As we emerge from the COVID-19 crisis, organisations of all kinds will be asking themselves some fundamental questions about their purpose, values and culture. There is an opportunity for businesses to redefine their relationship with employees, customers and society. We were presented with a similar opportunity following the banking crisis, but we dropped the baton. We can’t afford to make the same mistake again.
The unfortunate truth is that trust in institutions of all kinds is at an all-time low and falling. To reverse this decline, organisations need to be seen to act with complete integrity by showing alignment between an organisation’s stated values and their observed actions and decisions. To demonstrate this alignment, everyone needs to understand where their organisations are culturally, and have a clear view of where they need and want to be and how to get there. In other words, they need cultural self-awareness.
Very few organisations have anything like this level of insight as they completely fail to measure and manage their cultures in any coherent way. A major reason for this is an enduring belief in the myth that culture is intangible and difficult to measure. This leads many to see culture as something academic that can only be assessed through psychometric instruments based on complex models. It also causes them to rely on external ‘expert’ consultants to lead the process of change. This approach fails because it effectively excludes most employees from actively participating in the process of understanding and changing culture.
Other organisations seek simple, more familiar vehicles for assessing culture. This is usually through employee experience or engagement survey programmes. These are not fit for this purpose as culture largely exerts itself at an unconscious level, and the conscious ‘espoused values’ expressed by leaders and employees are inherently unreliable. This explains why there can be such disparities between what people tell us and the objective evidence.
The truth is, over the years we have unwittingly used such surveys to train and incentivise employees to tell us everything’s OK, reinforcing the biggest single barrier to progress – complacency. Against a backdrop of corporate scandals and persisting inequities, employees telling us that everything is fine is a poor starting point for driving change. The organisations that drive the most positive change will be those that encourage everyone to constantly challenge their practices and acknowledge both individual and institutional misdemeanours and biases.
We need to ditch the demonstrably false belief that cultures can somehow be fixed from outside or even from inside through expert and specialist team-led initiatives. People are fundamentally not resistant to change, they simply don’t think it applies to them. People will continue to see culture as somebody else’s problem and something that’s ‘done to them’ unless we move away from a traditional view of the change agent and recognise everyone’s role in creating and reinforcing culture.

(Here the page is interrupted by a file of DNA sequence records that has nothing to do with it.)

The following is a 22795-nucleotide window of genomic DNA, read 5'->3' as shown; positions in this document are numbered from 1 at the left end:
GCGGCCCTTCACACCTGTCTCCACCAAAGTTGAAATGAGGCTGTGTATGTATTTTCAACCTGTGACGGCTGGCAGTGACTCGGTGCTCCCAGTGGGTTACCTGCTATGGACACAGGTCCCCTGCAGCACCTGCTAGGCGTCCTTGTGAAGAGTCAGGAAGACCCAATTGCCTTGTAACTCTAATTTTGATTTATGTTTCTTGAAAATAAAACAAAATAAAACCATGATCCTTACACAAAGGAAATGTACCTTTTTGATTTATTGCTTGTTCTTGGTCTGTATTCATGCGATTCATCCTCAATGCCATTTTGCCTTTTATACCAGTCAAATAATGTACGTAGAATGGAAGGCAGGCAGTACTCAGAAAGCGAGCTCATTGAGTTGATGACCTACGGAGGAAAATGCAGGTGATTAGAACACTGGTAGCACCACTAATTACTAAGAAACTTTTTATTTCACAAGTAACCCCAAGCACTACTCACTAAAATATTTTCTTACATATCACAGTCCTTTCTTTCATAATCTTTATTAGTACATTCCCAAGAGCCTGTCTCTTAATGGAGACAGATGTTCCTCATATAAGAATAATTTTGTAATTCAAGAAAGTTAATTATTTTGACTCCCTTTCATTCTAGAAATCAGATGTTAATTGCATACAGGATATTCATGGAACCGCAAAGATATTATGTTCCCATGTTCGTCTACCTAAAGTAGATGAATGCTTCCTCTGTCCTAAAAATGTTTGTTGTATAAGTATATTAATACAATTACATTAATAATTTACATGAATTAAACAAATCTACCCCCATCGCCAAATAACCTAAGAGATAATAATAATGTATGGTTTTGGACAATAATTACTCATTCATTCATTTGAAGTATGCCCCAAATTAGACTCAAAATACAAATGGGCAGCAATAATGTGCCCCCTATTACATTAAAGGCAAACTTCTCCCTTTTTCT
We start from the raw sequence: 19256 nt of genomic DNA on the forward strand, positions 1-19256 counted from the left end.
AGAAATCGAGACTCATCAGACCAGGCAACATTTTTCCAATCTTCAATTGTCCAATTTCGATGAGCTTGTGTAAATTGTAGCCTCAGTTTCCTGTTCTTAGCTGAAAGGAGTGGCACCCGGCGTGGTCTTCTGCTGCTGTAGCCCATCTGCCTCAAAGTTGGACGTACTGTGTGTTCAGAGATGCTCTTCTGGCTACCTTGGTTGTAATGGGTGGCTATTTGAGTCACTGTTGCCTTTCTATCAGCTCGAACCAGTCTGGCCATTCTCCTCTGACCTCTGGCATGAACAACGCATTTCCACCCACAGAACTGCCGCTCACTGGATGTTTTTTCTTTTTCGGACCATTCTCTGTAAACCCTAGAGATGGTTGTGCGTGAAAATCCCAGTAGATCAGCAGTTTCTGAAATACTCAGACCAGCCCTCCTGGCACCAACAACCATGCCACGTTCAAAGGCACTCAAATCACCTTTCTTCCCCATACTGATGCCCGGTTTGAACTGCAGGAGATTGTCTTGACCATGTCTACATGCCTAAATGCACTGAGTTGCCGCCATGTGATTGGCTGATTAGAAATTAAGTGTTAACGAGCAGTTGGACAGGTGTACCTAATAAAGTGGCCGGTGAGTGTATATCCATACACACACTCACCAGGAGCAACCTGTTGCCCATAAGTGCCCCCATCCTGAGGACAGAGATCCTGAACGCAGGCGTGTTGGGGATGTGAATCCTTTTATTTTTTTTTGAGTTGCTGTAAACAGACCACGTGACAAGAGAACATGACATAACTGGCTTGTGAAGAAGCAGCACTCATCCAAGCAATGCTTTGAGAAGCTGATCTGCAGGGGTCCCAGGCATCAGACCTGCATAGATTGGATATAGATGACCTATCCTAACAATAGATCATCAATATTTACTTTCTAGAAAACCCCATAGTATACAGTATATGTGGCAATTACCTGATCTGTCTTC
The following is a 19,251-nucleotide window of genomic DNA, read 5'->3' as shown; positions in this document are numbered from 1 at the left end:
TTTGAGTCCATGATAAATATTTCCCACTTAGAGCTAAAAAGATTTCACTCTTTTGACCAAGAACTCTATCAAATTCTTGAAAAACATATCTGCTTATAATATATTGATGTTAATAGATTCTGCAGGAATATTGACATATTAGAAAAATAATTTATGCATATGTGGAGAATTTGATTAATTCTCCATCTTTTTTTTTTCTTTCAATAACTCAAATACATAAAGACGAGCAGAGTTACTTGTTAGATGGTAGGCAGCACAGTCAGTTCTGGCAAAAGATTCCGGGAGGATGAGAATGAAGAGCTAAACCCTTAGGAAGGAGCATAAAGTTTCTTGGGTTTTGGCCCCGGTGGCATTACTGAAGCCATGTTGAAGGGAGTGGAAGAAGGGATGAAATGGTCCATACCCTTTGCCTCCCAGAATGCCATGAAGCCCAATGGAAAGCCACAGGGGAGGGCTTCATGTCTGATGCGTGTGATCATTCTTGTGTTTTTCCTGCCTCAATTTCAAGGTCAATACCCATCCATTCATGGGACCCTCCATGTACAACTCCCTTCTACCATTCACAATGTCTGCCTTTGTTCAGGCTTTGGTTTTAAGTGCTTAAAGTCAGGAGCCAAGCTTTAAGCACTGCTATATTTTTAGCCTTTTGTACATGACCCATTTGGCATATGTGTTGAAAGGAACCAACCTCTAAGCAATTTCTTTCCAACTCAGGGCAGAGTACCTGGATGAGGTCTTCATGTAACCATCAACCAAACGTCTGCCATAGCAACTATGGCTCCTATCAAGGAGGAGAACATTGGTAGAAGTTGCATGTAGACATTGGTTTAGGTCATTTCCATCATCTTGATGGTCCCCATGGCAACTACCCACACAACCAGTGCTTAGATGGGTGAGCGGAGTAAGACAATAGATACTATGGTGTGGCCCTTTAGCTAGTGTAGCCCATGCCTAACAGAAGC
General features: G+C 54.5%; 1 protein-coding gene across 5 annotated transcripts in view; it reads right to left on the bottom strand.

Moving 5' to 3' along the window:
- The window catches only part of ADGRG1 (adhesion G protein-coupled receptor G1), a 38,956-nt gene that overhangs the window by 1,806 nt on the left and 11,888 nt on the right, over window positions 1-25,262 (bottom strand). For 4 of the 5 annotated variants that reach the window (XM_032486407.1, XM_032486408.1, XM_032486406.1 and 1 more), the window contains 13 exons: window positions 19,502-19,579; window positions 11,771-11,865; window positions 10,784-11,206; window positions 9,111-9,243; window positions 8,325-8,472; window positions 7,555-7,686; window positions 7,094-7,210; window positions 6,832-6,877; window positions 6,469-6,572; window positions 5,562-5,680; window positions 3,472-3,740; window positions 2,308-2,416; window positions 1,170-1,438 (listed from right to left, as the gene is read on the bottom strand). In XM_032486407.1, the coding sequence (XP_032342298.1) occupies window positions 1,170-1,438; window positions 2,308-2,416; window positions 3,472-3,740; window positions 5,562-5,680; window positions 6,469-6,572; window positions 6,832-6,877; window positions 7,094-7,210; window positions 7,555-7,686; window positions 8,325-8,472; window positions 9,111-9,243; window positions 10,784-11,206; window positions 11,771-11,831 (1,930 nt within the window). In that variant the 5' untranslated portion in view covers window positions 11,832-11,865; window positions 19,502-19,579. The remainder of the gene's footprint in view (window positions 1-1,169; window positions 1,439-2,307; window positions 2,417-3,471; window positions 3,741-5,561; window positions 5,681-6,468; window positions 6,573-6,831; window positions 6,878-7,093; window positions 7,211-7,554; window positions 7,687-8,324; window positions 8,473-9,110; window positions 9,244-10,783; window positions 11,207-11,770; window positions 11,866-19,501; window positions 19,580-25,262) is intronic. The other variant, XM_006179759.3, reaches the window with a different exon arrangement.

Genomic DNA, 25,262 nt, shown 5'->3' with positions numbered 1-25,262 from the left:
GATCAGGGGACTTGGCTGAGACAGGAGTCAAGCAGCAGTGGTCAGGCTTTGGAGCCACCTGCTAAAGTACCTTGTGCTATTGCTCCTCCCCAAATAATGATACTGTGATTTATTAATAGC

It’s imperative to do everything we can to make change everyone’s responsibility, to give them agency and hold them to account. This means moving our focus away from imposing change, to creating the conditions within which it can happen. We cannot continue making the mistake of believing that the exhortations of our leaders, elaborate communication plans and change management initiatives will make any difference either directly or indirectly. Changing procedures and processes in this way can only reinforce culture change that has already happened, not create it.
If we are ever to get to a place where we are managing risk effectively, we have to accept that everyone has the capacity for wrongdoing and any response that does not enhance learning is a wasted opportunity. This will allow us to be honest about and less tolerant of behavioural lapses, but more considered and balanced when we impose sanction for transgression.
Questioning practices, voicing concerns and admitting to mistakes and individual and collective shortcomings is not a sign of weakness, it is quite the reverse. Relaxing the reins of control and helping people become more aware of what drives their behaviour while maintaining constant vigilance will result in an environment where inevitable errors or transgressions have the minimum possible negative consequences.
There is nothing unmeasurable and unmanageable about behaviours, and the assumptions that drive them can easily be exposed if only we ask the right questions. When a desired culture is expressed in terms of simple tangible behaviours, everyone can be actively involved in the process of change. It shifts the conversation from ill-defined and abstract concepts to what we need to do, how we can do more of it, what is stopping us, and how we can remove these barriers. It helps us to gain consensus about what needs to be done and empowers everyone to be part of the solution.
Now is the time to redefine how we measure and manage organisational culture. A continued failure to do so will be bad for employees, bad for customers, bad for wider society and bad for organisations of all kinds.
Andrew Cocks is an assessment psychologist and the author of Counting the Dance Steps: Rethinking how we measure and change organisational cultures for the good of all
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